One way to see the glory of God is to meditate upon the object of his delight. In this reissued version with a new cover design, John Piper unfolds for us a vision of God through the lens of his happiness. What most delights the happiest Being in the universe? God's gladness in being God. If God's excellencies can be admired in his pleasures, and if we tend to become like what we admire and enjoy, then focusing on these pleasures can help us to be gradually conformed to his likeness. In other words, we will be most satisfied in God when we know why God is most satisfied in God. This version includes the same content as the revised and expanded edition published in 2000.
In Future Grace, author John Piper helps readers discover the key to overcoming sin and living a life that honors God. Many men and women attempt to walk upright out of gratitude for what Christ did in the past, but Piper encourages believers to look ahead to the grace God provides for us on a day-by-day, moment-by-moment basis—putting faith into action by laying hold of God's promises for the challenges we face.
Sever the Root of Sin
No one sins out of duty. We sin because we "want "to. Sin promises happiness, and we buy the lie. So how can the root of sin be severed in our lives? The "penalty" of sin must be paid by the righteous blood of Christ. And the "power" of sin must be broken by banking on the promises of Christ.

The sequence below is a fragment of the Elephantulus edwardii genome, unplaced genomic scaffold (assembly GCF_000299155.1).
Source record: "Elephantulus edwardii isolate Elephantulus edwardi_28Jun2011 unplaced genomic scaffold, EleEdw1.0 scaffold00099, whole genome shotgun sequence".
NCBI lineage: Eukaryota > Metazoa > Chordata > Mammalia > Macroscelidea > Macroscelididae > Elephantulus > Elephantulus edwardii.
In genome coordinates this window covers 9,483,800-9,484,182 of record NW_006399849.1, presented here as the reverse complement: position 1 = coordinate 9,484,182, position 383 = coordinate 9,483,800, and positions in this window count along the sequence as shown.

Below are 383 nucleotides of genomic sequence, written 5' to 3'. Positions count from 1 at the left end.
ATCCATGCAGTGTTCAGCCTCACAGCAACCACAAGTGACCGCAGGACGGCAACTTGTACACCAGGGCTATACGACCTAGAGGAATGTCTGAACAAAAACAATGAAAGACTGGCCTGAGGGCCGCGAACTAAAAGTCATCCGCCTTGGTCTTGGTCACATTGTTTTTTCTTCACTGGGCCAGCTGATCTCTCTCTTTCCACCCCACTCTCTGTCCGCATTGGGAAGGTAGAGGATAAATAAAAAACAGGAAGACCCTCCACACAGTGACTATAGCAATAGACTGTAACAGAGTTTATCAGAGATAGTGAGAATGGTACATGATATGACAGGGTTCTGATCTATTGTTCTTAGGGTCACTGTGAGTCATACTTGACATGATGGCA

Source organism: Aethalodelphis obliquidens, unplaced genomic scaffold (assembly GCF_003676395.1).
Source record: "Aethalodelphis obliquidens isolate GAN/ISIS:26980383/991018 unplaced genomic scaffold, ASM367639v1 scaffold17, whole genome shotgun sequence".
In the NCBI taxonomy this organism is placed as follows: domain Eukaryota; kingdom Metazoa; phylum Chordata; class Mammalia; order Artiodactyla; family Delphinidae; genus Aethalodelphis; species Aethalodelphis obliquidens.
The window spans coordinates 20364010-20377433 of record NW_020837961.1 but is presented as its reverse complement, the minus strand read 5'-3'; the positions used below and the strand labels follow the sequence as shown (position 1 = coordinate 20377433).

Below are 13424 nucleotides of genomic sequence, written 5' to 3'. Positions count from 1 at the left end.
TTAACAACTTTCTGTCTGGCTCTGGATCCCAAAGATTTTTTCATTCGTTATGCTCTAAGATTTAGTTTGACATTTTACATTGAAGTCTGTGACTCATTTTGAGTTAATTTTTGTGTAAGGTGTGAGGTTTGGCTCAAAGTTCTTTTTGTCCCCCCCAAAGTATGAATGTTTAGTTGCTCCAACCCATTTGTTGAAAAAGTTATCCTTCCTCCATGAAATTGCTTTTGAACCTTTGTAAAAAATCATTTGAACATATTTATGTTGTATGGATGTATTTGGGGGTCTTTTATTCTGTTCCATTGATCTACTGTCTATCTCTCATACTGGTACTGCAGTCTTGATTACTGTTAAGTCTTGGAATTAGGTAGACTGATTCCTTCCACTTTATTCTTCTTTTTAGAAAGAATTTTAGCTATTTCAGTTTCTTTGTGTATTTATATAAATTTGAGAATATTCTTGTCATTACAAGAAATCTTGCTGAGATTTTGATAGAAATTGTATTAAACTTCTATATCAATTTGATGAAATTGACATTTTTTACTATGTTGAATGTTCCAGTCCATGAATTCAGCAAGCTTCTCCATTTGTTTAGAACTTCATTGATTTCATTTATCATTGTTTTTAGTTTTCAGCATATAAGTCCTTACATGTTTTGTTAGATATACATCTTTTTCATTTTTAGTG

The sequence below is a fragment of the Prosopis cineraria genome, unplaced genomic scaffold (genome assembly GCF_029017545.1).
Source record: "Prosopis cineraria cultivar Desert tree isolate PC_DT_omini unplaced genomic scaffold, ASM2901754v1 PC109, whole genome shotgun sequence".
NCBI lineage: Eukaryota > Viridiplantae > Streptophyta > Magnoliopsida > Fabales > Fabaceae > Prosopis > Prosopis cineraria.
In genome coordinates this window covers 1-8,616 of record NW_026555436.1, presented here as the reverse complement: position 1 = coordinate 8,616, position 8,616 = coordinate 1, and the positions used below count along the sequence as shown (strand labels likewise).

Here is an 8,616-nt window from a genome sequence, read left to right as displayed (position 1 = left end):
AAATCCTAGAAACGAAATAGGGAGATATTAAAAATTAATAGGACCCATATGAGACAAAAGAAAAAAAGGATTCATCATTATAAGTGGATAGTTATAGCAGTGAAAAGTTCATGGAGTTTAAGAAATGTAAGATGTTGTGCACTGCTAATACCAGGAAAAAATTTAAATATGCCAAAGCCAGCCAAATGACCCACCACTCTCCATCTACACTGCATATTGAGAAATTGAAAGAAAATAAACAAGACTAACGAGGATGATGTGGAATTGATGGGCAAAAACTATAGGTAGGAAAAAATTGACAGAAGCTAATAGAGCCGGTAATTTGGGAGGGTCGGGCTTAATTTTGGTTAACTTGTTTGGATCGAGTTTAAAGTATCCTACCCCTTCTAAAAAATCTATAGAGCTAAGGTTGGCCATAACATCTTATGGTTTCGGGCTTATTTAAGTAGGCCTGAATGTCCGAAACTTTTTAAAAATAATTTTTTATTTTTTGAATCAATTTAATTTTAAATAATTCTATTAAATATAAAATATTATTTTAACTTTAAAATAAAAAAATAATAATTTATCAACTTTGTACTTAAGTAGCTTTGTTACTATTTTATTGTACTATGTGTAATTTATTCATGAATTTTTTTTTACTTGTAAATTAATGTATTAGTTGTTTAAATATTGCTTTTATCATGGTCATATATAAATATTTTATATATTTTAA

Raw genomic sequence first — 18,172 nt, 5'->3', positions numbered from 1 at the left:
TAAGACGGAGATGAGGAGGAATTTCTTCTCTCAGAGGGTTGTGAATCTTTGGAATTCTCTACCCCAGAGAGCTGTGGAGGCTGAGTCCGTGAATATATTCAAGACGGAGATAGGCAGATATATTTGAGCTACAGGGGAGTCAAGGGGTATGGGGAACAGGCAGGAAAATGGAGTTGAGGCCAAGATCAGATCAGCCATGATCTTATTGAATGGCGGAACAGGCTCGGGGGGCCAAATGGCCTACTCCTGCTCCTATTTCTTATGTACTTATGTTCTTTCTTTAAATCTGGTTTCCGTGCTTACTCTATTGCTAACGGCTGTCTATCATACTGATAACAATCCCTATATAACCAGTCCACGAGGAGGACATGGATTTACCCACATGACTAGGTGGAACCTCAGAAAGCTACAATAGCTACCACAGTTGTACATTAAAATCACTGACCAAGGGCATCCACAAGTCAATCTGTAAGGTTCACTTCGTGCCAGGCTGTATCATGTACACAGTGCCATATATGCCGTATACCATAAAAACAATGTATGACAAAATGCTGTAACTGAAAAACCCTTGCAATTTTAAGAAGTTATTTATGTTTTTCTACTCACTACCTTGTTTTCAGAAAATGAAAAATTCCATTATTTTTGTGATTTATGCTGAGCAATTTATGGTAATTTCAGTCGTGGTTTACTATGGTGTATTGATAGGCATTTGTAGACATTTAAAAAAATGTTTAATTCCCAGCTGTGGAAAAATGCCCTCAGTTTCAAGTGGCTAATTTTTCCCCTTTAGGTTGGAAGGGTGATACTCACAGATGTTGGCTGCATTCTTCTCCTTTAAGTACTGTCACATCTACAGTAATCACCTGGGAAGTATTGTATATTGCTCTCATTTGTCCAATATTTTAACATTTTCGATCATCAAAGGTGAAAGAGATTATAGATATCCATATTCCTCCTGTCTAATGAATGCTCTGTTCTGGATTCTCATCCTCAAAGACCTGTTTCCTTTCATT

Christians do not trust freedom. As author Steve Brown explains in this brave new book, they prefer the security of rules and self-imposed boundaries, which they tend to inflict on other Christians. Brown asserts that real freedom means the freedom to be wrong as well as right. Christianity often calls us to live beyond the boundaries, bolstered by the assurance that we cannot fall beyond God's love. Freedom is dangerous, but the alternative is worse -- boxing ourselves up where we cannot celebrate our unique gifts and express our joy in Christ. Each of the book's eleven chapters explores a common pharisaic, freedom-stifling tendency, then opens the door to the fresh air of a remedial liberty. A reader's delight, "A Scandalous Freedom" sometimes shocks with challenges to prevailing wisdom, but it follows up with compelling validations of our need to celebrate real, unstinted freedom in Christ.